For people who did want to buy Poppy gifts, I requested that they looked in charity shops first, and I was really pleased that a few people did. Again, this will be something I continue, because when Poppy notices a pencil mark on one of the books, at least I can explain to her that another child has loved that book before her and it is now being reused instead of thrown away, an important lesson in todays economy.
So here is my small list of DIY 1st birthday presents. They were mostly Montessori inspired, cost little and were easy to make:
Montessori promotes a love of nature, and classrooms will often contain real plants and pictures of real wildlife. Children are fascinated by the world around them, and I find it such a shame that we spend so much time inside, away from that. So in an attempt to bring some natural beauty indoors I created this photo frame filled with stunning photographs of animals and scenery. The frame was from Ikea, and I was so happy when I found it as it was perfect for the job. I have hung the picture just above Poppy’s floor bed so that it is at her height. She loves pointing at all of the animals, although at the moment each one makes the noise of either an elephant or a lion.
Poppy loves looking at our big picture frame full of photo’s of the family. It is a great way to help a child establish a sense of identity, familiarising themselves with faces they see regularly, their immediate community. So I put together a mini album of friends and family that can live with her books for her to choose anytime. The album was £4, so I am not worried if the pages get a little bent.
Montessori latch board:
This idea came from the internet and I made it for Poppy’s friend. We are going to make one for Poppy too but just haven’t got round to it yet! It is great for fine motor skills and fosters that deep concentration that is key to learning. I guess it is also a sort of practical life activity as it includes thing that children are likely to find around their homes. You can add all sorts of things, such as light switches, door knobs and any type of latch or bolt you can think of! I secured them onto an Ikea chopping board, which worked perfectly. (Note: you might want to wash the items thoroughly first as some hardware stores items may have some chemical residue)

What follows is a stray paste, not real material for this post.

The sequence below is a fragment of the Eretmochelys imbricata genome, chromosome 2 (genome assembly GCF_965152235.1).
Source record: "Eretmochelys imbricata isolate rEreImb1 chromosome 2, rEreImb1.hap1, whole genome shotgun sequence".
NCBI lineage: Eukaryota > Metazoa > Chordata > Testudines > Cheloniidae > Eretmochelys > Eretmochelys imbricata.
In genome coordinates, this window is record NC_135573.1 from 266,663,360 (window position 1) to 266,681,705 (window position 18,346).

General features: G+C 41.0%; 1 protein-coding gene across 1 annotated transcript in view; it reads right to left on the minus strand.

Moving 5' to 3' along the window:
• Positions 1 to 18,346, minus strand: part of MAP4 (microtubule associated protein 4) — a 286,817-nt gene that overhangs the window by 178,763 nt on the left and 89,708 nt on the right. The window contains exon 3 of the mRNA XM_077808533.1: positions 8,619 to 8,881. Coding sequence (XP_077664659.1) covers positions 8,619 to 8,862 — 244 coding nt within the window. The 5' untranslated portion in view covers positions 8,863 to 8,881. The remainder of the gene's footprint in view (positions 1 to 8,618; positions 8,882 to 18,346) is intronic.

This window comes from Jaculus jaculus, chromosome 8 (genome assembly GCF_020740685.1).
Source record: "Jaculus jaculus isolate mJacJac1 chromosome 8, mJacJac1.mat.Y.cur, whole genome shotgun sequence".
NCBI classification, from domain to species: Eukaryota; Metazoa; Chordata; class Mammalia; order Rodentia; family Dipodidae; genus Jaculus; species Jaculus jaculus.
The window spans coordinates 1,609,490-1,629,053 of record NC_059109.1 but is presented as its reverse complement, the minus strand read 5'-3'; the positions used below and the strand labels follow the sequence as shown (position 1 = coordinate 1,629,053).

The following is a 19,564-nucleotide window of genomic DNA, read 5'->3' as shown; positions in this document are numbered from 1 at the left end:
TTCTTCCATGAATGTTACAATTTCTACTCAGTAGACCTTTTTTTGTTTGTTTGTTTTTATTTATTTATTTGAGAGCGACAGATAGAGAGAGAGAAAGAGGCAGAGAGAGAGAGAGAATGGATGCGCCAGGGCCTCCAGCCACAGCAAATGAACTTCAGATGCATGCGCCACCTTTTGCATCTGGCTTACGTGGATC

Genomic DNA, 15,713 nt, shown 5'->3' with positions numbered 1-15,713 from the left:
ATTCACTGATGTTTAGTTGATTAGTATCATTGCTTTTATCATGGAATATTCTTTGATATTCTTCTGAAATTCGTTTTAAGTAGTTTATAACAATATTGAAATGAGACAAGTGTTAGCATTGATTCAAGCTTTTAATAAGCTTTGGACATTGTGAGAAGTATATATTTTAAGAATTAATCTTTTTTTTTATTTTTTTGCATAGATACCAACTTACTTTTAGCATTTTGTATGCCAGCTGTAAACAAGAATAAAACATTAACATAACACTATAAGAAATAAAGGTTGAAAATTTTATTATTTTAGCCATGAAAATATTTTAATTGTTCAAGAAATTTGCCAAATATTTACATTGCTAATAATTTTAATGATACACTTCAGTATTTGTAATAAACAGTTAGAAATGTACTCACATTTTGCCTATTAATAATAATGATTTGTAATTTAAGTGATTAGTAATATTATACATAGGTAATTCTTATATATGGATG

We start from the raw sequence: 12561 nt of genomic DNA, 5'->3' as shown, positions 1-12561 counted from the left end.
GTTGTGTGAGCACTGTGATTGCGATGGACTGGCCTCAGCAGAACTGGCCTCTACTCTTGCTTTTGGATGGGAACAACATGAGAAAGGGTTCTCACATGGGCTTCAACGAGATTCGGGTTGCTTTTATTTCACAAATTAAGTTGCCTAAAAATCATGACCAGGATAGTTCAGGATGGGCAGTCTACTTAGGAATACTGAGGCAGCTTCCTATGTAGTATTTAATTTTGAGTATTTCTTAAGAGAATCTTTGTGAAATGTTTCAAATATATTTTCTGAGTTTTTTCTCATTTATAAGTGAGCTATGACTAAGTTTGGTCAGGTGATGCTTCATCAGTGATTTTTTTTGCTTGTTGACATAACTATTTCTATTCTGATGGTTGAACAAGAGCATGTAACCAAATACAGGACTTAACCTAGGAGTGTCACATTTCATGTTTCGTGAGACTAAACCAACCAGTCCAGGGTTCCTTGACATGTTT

You all know how much I love these! I made a mini one for a friend of Poppy’s a couple of month ago and have recently made Poppy a nature treasure basket as well as one full of purses, pouches and containers all made of different materials and with different openings for her to practise opening and closing. This is a great idea for this age as they also love carrying things around in bags and boxes and transferring objects. This is probably the easiest gift to make and there are so many variations, it never gets boring!
Matching colour board:
I am cheating here because this one wasn’t made by me. In fact it was made for Poppy from the friend we gave the latch board to! But I love it and love that it was hand made so had to include it on the list. I was told the idea was from pinterest, and I am sure there are loads more ideas on there and on the blogging scene too.
I am not going to share it on here, but I wrote Poppy a poem for her birthday, which is now in her ‘Bump to Birthday’ book. I hope it is something that she will treasure when she grows up as it came straight from the heart and is rather special to me. I think this is a lovely keep sake for a 1st birthday, that doesn’t cost a penny!
More no-clutter gift ideas for all ages:
- Personalised book – I am definitely making one of these for Poppy’s 2nd birthday! A hand made book all about her. You can also use these to help explain different events, such as the arrival of a new baby, or moving house.
- Craft activities – always a winner!A day out – I would rather spend money on enjoying the birthday and making memories than lots of presents
- Tickets – to a show, concert, event
- Promises – write vouchers to your child for a night in PJ’s with a movie and popcorn or an afternoon baking with Mummy
- Cookies in a jar – layer up all of the dry ingredients in a jar, decorate it and attach a label with instructions
- Magazine subscription – if you child has a particular interest this is a great idea
- Membership – national trust, local farm, zoo, soft play centre, swimming pool…
- Lessons – swimming lessons or music lessons
- Home made bath things – you can find loads of recipes online for bath melts or bath bombs
- Home made play dough – so easy, and also makes a great party bag filler
- Home made tasty treats – wrap them in a nice bag or a pretty chocolate box for the perfect gift
- Experiences – an afternoon at a ceramic workshop, cooking class or dance academy. The possibilities are endless!
- Seeds, pots and a pair of gardening gloves – another brilliant way to help your child get in touch with nature
- A child’s cookery book – you might be grateful when it comes to Mother’s day!
- An atlas or globe
- A magnifying glass and insect book
- Audiotape – I can’t wait until we can use these on long journeys!
There are loads of ideas on the following website too: http://lulastic.co.uk/parenting/sixty-great-gift-alternatives-to-toys/#
I hope you have been inspired!